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Articles in regional publications that pertain to a wide range of North Carolina-related topics.

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50 results for Gardens and gardening
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Record #:
21848
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Anderson describes how to add silver to the garden using plants, including Jack Frost, White Nancy, Margery Fish, and White Dusty Miller.
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Record #:
23982
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Finley Park, an upscale North Wilkesboro neighborhood, is home to a beautiful botanical garden owned by Debbie and Harry Ferguson. Debbie serves on the North Wilkesboro Board of Commissioners.
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Record #:
23980
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Donna Edgell, a teacher in Mebane, North Carolina, discusses how she successfully ties teaching and gardening together on her property.
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Record #:
23981
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The author discusses various animals that help foster the success of gardens, in particular frogs and toads.
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Record #:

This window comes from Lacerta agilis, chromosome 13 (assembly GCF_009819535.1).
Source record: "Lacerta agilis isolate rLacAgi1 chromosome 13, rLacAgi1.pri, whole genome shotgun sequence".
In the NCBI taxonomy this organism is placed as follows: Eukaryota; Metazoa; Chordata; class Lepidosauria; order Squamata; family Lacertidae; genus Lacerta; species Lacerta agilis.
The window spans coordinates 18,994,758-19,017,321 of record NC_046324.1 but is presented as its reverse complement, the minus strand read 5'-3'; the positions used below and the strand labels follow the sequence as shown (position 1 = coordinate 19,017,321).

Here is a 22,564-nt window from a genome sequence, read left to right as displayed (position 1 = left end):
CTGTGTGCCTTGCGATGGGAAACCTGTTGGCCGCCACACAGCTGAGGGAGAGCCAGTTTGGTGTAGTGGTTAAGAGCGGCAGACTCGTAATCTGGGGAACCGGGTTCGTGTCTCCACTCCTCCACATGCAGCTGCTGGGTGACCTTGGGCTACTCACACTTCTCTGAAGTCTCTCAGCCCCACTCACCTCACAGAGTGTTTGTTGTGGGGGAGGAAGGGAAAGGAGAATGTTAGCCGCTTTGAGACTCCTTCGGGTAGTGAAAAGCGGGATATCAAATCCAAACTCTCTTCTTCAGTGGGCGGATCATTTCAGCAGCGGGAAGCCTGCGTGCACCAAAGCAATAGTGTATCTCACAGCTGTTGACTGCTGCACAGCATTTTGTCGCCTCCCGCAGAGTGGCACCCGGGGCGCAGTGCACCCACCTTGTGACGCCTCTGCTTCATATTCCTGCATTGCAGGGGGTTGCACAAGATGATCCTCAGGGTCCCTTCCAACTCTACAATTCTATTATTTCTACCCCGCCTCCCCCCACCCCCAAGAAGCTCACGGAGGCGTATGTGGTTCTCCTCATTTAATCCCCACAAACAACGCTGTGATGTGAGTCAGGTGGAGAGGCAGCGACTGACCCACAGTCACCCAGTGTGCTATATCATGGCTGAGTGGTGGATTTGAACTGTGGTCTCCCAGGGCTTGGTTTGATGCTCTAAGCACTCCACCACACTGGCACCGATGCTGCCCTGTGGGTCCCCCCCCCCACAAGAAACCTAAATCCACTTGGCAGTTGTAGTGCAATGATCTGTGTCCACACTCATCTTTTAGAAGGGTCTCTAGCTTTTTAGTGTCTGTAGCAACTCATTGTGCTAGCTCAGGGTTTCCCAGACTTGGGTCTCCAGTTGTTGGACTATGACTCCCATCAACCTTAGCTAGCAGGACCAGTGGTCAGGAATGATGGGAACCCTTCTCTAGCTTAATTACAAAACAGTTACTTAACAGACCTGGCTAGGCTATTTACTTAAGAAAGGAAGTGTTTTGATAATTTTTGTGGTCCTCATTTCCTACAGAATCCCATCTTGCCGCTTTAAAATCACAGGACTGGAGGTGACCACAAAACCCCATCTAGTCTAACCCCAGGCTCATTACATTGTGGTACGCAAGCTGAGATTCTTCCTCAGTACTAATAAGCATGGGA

23984
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The author present easy-to-grow herbs and highlights their best uses in the kitchen and for health. Some herbs include lavender, lemon balm, marjoram, and yarrow.
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Record #:
23983
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The author presents various microorganisms found in soil that help nurture plants and how to keep soil full of microorganisms all year round.
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Record #:
28539
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The Wild Senna is a plant with a rich history. The plant was used by Native Americans for external skin problems and to treat fevers. It is also used as a laxative and was popular in 19th-century gardens. How to grow the plant, the beneficial pollinators and birds it attracts, and its natural history are explored.
Record #:
29580
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In the hills outside Asheville, North Carolina, Bob and Judy McLean cultivate six thousand dahlia flowers covering three acres of what they call, Poppins Posies. Originally cultivated by the Aztecs, dahlias are perennial mountain flowers that survive until frost. The McLeans have grown hybrids of dahlias and their garden is now a small family business.
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Record #:
29682
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Hunter Stubbs is a landscape designer and partner at B.B. Barns Landscape Company in Asheville, North Carolina. In early fall, Stubbs tells gardeners to prepare the garden beds for winter and lay the foundation for the next growing season. Stubbs advises to take seasonal photos, save seeds, protect fragile plants, plant bulbs, apply compost, and bring plants inside.